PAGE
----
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E.g., 01/18/2018
Your search has returned 18 images:
  • morpho dragonfly
  • illustration of dinosaur doomsday
  • Greenland shark
Your search has returned 53 articles:
  • Letters to the Editor

    These are the most-read Science News stories of 2017

    The Science News website attracted millions of visitors in 2017. The lists below name the most-read online stories outside of our Top 10 stories of the year, plus the most popular stories for each of our blogs.

    Top stories

    1. The blue wings of this dragonfly may be surprisingly aliveTiny tubes between veins in the shimmery blue wings of morpho dragonflies (shown above) may be respiratory...

    12/13/2017 - 12:00 Science & Society, Astronomy, Animals
  • Editor's Note

    Launch your imagination with Science News stories

    Imagine for a moment that you lived on another planet. Not Tatooine, Trantor or another fictional orb, but a real-deal planet circling a star somewhere in our real-deal galaxy. What would your world look like? Would there be a rocky surface? An atmosphere? How long would a day last? How about a year? What special physiology might you need to survive there? There’s no single scenario,...
    06/14/2017 - 10:57 Science & Society
  • Editor's Note

    Some topics call for science reporting from many angles

    I’m warning you up front. There’s heartbreak in this issue. In two stories, Science News writers investigate new facets of the ongoing opioid epidemic in the United States. According to the Centers for Disease Control and Prevention, 91 Americans die on average each day from opioid overdoses, quadruple the deaths from opioid overdoses in 1999. Today, nearly half of those deaths...
    05/31/2017 - 16:00 Health, Science & Society
  • Editor's Note

    March highlights questions about benefits of science

    On April 22, tens of thousands of scientists and science enthusiasts marched for science in Washington, D.C., and in other cities around the globe. Many participants expressed overtly political messages, but, as Science News reported live via Twitter from the National Mall, many marchers also focused on how much they value science. People gathered en masse in part to recognize science...
    05/03/2017 - 11:30 Science & Society
  • Editor's Note

    Scientists find amazement in what’s most familiar

    For her 7th birthday, my niece received a very special gift — a compound light microscope with a set of slides. As soon as we got it out of the package, she became a diligent young investigator, studying the leg of a fly, dog cardiac muscle and onion epidermal cells. But it wasn’t the prepared slides that captivated her most. She wanted to investigate more familiar things. We plucked...
    04/19/2017 - 11:50 Particle Physics, Animals
  • Editor's Note

    If there are curious young minds, science will survive

    One evening last month at the National Building Museum in Washington, D.C., 40 high school seniors dressed in formal wear and nibbling hors d’oeuvres showed off their scientific research to a crowd of more than 500 people. Positioned at their posters, the students enthusiastically described their efforts to improve quadcopter flight control, study implicit bias and gender stereotypes...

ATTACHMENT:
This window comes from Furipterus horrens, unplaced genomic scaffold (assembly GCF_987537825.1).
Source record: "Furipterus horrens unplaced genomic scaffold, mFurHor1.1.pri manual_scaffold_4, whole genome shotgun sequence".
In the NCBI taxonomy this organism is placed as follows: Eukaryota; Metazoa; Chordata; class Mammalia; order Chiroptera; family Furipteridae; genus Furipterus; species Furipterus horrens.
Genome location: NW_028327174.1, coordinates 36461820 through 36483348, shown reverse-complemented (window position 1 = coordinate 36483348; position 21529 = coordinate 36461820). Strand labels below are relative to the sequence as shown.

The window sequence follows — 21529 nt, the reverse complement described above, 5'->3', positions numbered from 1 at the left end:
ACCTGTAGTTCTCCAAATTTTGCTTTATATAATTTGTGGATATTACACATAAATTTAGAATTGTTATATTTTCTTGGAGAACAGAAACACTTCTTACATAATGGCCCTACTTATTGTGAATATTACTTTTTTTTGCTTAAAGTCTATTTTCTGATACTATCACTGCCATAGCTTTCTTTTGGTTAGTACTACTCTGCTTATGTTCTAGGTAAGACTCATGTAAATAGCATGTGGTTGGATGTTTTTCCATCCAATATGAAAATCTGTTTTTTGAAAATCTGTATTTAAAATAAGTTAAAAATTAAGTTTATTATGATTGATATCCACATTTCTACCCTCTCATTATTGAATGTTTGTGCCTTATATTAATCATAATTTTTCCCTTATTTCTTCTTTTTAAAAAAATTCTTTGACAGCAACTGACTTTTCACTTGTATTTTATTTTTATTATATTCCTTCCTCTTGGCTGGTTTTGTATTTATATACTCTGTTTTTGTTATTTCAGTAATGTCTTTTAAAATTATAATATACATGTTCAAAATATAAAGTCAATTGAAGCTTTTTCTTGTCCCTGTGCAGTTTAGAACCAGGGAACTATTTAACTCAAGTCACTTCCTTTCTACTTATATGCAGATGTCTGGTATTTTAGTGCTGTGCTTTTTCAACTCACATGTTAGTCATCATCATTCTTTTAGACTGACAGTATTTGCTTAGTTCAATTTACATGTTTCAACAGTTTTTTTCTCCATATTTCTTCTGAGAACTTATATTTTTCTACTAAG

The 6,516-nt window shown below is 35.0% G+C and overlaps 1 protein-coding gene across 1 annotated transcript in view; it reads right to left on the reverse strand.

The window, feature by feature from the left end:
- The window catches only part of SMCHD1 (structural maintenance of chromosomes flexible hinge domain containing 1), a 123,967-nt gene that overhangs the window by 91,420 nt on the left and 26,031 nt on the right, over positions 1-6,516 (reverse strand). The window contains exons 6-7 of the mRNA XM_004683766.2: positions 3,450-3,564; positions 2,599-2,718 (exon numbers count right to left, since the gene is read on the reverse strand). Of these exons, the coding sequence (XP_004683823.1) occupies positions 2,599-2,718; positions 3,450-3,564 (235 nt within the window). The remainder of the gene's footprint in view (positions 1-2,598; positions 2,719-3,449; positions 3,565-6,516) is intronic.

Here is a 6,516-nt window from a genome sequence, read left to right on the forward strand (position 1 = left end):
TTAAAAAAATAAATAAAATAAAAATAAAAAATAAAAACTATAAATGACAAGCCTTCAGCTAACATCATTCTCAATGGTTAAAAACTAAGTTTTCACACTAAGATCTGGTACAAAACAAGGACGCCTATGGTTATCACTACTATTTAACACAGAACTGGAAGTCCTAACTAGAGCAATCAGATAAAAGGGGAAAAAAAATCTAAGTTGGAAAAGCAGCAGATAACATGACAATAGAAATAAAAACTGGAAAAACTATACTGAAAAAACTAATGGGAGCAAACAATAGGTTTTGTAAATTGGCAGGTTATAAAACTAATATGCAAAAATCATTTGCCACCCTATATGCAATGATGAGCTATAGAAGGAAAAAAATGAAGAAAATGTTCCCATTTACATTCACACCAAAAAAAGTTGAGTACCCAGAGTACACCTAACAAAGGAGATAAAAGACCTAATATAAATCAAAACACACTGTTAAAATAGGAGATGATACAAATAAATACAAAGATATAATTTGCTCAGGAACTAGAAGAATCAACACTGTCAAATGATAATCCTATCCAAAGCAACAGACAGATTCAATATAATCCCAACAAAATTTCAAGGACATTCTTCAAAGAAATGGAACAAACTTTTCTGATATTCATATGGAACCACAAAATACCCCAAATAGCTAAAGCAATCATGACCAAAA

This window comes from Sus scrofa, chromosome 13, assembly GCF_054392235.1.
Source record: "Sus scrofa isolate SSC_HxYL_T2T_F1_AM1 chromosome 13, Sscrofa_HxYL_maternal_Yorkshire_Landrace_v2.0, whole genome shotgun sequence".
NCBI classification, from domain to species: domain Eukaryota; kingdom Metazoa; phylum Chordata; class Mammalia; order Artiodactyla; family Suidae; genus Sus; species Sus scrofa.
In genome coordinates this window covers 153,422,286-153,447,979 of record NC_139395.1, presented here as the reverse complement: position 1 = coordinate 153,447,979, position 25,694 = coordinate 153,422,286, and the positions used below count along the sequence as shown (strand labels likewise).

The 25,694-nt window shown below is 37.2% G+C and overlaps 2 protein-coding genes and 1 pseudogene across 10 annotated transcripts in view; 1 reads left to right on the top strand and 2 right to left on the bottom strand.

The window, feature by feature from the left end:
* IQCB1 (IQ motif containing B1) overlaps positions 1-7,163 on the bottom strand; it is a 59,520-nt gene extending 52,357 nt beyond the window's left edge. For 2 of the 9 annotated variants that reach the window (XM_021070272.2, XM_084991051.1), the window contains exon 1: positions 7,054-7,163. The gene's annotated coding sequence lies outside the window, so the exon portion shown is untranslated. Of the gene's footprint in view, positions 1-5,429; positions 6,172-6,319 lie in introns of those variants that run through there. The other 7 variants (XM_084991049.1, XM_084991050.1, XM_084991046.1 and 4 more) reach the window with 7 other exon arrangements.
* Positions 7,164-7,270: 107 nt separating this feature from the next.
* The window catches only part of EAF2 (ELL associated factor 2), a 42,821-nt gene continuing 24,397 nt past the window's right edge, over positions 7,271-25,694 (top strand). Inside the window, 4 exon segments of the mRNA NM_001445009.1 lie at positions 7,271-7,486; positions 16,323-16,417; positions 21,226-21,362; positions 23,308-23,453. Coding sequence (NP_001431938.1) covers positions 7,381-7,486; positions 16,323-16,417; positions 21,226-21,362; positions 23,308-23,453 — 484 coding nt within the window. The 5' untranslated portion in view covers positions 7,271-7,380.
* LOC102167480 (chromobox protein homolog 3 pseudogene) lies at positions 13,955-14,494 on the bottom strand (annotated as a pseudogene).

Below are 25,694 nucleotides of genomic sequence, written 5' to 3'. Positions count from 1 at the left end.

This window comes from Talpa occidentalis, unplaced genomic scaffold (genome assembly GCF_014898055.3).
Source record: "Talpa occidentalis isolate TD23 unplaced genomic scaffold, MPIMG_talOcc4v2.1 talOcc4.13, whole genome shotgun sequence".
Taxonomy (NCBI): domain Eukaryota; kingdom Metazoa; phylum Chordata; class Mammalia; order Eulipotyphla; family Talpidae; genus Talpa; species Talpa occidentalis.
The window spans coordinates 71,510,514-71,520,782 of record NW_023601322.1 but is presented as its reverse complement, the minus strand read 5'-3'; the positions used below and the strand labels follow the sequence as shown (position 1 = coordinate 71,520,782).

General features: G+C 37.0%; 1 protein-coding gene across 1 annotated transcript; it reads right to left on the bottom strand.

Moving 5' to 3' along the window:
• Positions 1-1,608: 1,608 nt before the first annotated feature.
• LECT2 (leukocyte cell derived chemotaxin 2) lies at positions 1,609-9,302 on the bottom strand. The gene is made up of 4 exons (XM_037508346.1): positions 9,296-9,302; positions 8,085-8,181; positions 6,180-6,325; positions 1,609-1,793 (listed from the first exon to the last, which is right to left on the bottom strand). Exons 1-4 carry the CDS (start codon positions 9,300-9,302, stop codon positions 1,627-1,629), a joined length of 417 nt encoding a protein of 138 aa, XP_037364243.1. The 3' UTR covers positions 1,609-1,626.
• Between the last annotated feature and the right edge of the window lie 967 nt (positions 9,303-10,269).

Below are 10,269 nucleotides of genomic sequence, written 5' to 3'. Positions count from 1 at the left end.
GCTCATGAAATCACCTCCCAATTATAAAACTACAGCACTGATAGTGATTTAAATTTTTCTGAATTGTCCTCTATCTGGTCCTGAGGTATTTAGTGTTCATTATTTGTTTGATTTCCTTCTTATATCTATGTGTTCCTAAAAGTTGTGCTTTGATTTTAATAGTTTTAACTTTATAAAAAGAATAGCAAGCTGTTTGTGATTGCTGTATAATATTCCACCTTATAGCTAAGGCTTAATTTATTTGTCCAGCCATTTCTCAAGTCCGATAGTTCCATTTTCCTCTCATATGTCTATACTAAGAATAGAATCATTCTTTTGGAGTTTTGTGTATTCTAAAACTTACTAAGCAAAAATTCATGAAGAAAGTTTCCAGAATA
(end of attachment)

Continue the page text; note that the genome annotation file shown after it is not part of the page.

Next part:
04/05/2017 - 10:40 Science & Society
  • Editor's Note

    Science’s questions rarely have clear, easy answers

    There are few simple answers in science. Even seemingly straightforward questions, when probed by people in search of proof, lead to more questions. Those questions lead to nuances, layers of complexity and, more often than we might expect, conclusions that contradict initial intuition.

    In the 1990s, researchers asking “How do we fight oxygen-hungry cancer cells?” offered an obvious...

    02/22/2017 - 12:47 Science & Society
  • Editor's Note

    Supernova story continues, just like science journalism

    Some stories are just too good to let go. Ian Shelton first spotted supernova 1987A on the evening of Monday, February 23, 1987. A notice announcing the discovery appeared in the issue of Science News that went to the printer that Wednesday — and articles followed in each of the next three issues, with more than a dozen stories about the stellar explosion over the course of the year...
    02/08/2017 - 12:45 Astronomy
  • Feature

    Devastation detectives try to solve dinosaur disappearance

    Below the shimmering turquoise waters of Mexico’s Yucatán Peninsula lies the scene of a prehistoric mass murder. In a geologic instant, most animal and plant species perished. Drilling through hundreds of meters of rock, investigators have finally reached the footprint left by the accused: Earth’s most notorious space rock impact, Chicxulub. The dinosaur killer.

    Sleuthing scientists are...

    01/25/2017 - 14:30 Earth, Paleontology
  • News

    Study ranks Greenland shark as longest-lived vertebrate

    The latest in birthday science proposes that the vertebrate with the longest life span yet measured is the mysterious Greenland shark.

    Dating based on forms of carbon found in sharks’ eye lenses suggests that a large female Somniosus microcephalus was about 392 years old (give or take 120 years) when she died, says marine biologist Julius Nielsen of University of Copenhagen. Even with...

    08/11/2016 - 14:00 Animals, Conservation